Figure 2:

Application to the Izhikevich model on the asymmetric cyclic chain. (a) Raster plot during 1s with a point plotted for each spike. (b) Network matrix used to generate the spike data. (c) Gross mutual information (M-1)ijIΔτsi(t+1);sj(t) for the asymmetric inference (red) and (M-1)ijIΔτsi(t);sj(t) for the symmetric inference (blue). (d) Inferred couplings by the asymmetric inference with Δτ=5ms. (e) Inferred couplings by the symmetric inference with Δτ=15ms. (f) Conditional ratios of the correct inferences, excluding the self-interactions. In the coupling matrices of panels b, d, and e, the red and blue elements represent the excitatory and inhibitory couplings, respectively. In panels c and f, the error bars represent the standard deviations over five different simulations.

To scrutinize the conditions where our inference procedure works well, the inference methods are studied using sparse and dense random networks. The obtained optimal bin sizes are not so different from the ones in the chain model, so we adopt the same values. The conditional ratios of the correctness in the asymmetric and symmetric inferences are shown in Figure 3. The asymmetric model has much higher expressive power and, hence, higher performance. These results highlight the broad applicability of the proposed inference procedure.
Figure 3:

Application to the Izhikevich model on the asymmetric random network. (a) Sparse and (b) dense connectivities, where q denotes the connection probability. Conditional ratios of the correctness, excluding the self-interactions, in the asymmetric and symmetric inferences. The error bars represent the standard deviations over five simulations.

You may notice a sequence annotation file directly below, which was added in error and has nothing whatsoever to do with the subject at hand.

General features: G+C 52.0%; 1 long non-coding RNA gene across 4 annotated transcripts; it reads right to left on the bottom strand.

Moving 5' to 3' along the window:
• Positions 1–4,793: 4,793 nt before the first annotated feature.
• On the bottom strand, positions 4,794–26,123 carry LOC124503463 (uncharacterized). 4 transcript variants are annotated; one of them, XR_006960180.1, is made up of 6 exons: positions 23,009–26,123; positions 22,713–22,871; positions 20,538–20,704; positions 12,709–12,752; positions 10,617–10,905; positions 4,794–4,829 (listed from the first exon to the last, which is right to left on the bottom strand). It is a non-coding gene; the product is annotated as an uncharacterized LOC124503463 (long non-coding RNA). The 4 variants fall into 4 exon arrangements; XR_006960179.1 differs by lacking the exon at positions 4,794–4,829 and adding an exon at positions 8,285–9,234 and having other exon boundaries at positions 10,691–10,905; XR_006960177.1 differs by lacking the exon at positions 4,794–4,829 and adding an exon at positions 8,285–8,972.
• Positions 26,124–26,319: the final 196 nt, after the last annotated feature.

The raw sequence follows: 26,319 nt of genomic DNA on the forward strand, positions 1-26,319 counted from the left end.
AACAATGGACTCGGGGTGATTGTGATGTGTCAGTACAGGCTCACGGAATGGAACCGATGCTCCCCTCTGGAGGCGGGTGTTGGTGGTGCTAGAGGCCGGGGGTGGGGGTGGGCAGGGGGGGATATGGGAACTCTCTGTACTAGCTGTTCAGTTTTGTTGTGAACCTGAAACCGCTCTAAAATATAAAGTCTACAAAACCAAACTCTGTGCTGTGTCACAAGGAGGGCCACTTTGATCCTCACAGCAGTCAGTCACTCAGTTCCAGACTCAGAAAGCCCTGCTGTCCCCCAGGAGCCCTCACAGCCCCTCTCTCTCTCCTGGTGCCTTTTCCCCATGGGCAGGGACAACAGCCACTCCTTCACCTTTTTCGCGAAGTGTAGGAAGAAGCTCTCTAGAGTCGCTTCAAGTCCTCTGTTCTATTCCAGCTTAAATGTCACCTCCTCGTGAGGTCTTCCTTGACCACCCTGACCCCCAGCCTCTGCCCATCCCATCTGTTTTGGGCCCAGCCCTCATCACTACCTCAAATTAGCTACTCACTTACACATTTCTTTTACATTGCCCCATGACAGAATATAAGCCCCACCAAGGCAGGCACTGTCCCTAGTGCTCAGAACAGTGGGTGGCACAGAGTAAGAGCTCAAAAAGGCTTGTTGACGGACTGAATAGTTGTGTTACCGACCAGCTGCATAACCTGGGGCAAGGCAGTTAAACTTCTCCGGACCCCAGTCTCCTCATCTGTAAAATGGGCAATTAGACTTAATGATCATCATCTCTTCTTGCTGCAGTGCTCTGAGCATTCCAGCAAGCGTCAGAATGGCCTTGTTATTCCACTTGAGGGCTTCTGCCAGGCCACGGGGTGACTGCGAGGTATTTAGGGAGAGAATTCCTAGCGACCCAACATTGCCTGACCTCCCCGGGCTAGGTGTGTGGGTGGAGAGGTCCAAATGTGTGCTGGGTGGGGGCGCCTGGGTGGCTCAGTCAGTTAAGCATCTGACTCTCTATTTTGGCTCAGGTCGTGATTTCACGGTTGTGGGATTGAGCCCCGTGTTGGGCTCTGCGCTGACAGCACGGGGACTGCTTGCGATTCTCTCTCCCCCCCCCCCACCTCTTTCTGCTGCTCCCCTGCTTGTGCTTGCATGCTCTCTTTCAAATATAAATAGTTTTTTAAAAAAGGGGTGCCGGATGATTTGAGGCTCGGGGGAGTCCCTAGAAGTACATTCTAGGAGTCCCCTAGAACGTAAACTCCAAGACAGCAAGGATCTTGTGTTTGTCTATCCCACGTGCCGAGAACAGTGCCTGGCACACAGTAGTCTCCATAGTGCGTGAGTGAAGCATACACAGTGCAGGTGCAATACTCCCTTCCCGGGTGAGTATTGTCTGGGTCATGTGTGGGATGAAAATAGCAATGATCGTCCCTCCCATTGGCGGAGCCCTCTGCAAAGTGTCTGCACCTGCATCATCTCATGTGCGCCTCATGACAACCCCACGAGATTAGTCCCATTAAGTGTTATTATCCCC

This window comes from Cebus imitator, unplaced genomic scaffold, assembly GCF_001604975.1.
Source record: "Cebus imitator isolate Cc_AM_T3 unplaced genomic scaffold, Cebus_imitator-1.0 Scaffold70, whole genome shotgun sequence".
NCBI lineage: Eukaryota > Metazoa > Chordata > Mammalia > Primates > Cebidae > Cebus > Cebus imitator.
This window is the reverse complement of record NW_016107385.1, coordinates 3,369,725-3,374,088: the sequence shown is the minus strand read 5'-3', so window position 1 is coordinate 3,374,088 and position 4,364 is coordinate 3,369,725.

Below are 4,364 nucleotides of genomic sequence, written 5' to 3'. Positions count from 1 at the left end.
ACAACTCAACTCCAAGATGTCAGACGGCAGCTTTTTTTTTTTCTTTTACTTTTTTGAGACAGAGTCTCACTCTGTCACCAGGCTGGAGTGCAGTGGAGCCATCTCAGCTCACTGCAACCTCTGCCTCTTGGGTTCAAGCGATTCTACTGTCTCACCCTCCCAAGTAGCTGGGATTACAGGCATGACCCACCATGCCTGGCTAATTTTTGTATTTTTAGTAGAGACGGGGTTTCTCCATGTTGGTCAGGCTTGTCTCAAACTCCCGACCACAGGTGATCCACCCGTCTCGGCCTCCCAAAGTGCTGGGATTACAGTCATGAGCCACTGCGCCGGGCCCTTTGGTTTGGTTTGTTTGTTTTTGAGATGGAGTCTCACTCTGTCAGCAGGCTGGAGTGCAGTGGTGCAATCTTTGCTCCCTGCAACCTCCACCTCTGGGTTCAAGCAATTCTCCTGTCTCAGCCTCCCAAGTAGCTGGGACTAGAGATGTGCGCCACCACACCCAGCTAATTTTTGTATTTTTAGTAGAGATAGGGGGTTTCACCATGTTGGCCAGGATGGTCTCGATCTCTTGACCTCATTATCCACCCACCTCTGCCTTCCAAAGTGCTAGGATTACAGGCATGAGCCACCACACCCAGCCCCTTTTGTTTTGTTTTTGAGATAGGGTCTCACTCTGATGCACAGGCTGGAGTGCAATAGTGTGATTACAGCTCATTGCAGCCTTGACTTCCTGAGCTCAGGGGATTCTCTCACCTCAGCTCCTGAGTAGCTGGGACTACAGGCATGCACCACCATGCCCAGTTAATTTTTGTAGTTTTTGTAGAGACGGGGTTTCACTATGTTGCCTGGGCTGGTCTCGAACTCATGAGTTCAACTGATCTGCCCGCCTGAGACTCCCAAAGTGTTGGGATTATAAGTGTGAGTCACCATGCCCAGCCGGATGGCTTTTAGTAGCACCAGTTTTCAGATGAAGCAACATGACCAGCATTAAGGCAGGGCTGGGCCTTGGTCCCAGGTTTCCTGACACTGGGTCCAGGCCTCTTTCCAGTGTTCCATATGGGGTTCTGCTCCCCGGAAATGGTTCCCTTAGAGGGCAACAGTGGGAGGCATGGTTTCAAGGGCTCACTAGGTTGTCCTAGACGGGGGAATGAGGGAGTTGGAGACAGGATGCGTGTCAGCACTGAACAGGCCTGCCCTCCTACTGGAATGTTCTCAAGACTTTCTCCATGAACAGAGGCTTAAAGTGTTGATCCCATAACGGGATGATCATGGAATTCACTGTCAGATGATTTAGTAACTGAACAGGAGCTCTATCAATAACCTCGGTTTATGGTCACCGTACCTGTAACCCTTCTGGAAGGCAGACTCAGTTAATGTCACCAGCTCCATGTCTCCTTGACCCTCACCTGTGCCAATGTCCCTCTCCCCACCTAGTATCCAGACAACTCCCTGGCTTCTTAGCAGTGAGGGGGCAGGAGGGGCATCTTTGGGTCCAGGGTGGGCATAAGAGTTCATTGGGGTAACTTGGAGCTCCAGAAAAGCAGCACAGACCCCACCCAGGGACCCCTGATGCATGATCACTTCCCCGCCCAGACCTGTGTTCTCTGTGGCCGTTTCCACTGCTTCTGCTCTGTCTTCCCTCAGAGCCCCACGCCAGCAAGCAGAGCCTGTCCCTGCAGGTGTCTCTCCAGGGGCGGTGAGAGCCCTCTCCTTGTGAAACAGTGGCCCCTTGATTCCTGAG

Figure 3:

Application to the Izhikevich model on the asymmetric random network. (a) Sparse and (b) dense connectivities, where q denotes the connection probability. Conditional ratios of the correctness, excluding the self-interactions, in the asymmetric and symmetric inferences. The error bars represent the standard deviations over five simulations.

3.2  Experimental Data: In Vitro Neuronal Networks

We study a cultured neuronal system introduced in Isomura et al. (2015) to demonstrate the applicability of our methods in real systems. Rat cortical neurons were cultured in a microwell plate so that they were likely to asymmetrically connect to clockwise neighboring cells, as shown in Figure 4. This provides a similar condition to that of the Izhikevich model on the chain (see section 3.1). Spontaneous spiking neuron activity was recorded from 64 electrodes of a multielectrode array. The measurement time was Δt=40μs, and the time length of the data used here was 120s. Spike sorting (Takekawa, Isomura, & Fukai, 2010) was subsequently applied to the recorded data, and 100 neurons were identified.
Figure 4:

Pictures of the cultured system. (a,b) Neurons were cultured in microchambers designed to guide the axons in one-direction. The black dots denote microelectrodes. (c) The entire experimental equipment setup constructed so that the neurons and their synapses form a physical asymmetric chain network.

Figure 4:

Pictures of the cultured system. (a,b) Neurons were cultured in microchambers designed to guide the axons in one-direction. The black dots denote microelectrodes. (c) The entire experimental equipment setup constructed so that the neurons and their synapses form a physical asymmetric chain network.

Generally, we do not precisely know the underlying connectivity in real neuronal systems, which provides uncertainty regarding the accuracy of inference methods. However, this favorable situation allows us to easily confirm the validation of the inference methods due to the physical circular restriction of the synaptic connections.